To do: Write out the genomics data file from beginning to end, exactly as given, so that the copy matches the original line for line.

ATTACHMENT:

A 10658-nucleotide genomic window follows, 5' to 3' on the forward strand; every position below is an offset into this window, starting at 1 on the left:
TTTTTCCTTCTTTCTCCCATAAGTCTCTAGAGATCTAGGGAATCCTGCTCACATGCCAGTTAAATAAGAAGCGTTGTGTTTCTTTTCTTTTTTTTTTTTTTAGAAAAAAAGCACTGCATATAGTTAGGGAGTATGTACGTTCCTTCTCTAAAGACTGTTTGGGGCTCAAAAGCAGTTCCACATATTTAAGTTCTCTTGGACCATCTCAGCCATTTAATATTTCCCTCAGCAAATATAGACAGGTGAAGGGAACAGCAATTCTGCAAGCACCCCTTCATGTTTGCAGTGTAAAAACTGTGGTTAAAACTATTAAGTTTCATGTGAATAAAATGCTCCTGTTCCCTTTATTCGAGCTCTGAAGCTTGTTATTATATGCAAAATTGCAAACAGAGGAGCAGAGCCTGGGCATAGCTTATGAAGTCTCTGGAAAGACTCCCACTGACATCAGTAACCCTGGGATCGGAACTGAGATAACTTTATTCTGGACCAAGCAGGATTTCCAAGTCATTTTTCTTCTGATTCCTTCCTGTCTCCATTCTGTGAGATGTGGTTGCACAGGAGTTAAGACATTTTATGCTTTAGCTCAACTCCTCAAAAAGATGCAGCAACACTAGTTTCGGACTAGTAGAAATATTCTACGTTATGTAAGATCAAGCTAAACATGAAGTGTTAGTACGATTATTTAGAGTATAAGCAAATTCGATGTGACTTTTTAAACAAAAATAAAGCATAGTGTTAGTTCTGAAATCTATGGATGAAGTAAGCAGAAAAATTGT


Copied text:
A 10658-nucleotide genomic window follows, 5' to 3' on the forward strand; every position below is an offset into this window, starting at 1 on the left:
TTTTTCCTTCTTTCTCCCATAAGTCTCTAGAGATCTAGGGAATCCTGCTCACATGCCAGTTAAATAAGAAGCGTTGTGTTTCTTTTCTTTTTTTTTTTTTTAGAAAAAAAGCACTGCATATAGTTAGGGAGTATGTACGTTCCTTCTCTAAAGACTGTTTGGGGCTCAAAAGCAGTTCCACATATTTAAGTTCTCTTGGACCATCTCAGCCATTTAATATTTCCCTCAGCAAATATAGACAGGTGAAGGGAACAGCAATTCTGCAAGCACCCCTTCATGTTTGCAGTGTAAAAACTGTGGTTAAAACTATTAAGTTTCATGTGAATAAAATGCTCCTGTTCCCTTTATTCGAGCTCTGAAGCTTGTTATTATATGCAAAATTGCAAACAGAGGAGCAGAGCCTGGGCATAGCTTATGAAGTCTCTGGAAAGACTCCCACTGACATCAGTAACCCTGGGATCGGAACTGAGATAACTTTATTCTGGACCAAGCAGGATTTCCAAGTCATTTTTCTTCTGATTCCTTCCTGTCTCCATTCTGTGAGATGTGGTTGCACAGGAGTTAAGACATTTTATGCTTTAGCTCAACTCCTCAAAAAGATGCAGCAACACTAGTTTCGGACTAGTAGAAATATTCTACGTTATGTAAGATCAAGCTAAACATGAAGTGTTAGTACGATTATTTAGAGTATAAGCAAATTCGATGTGACTTTTTAAACAAAAATAAAGCATAGTGTTAGTTCTGAAATCTATGGATGAAGTAAGCAGAAAAATTGT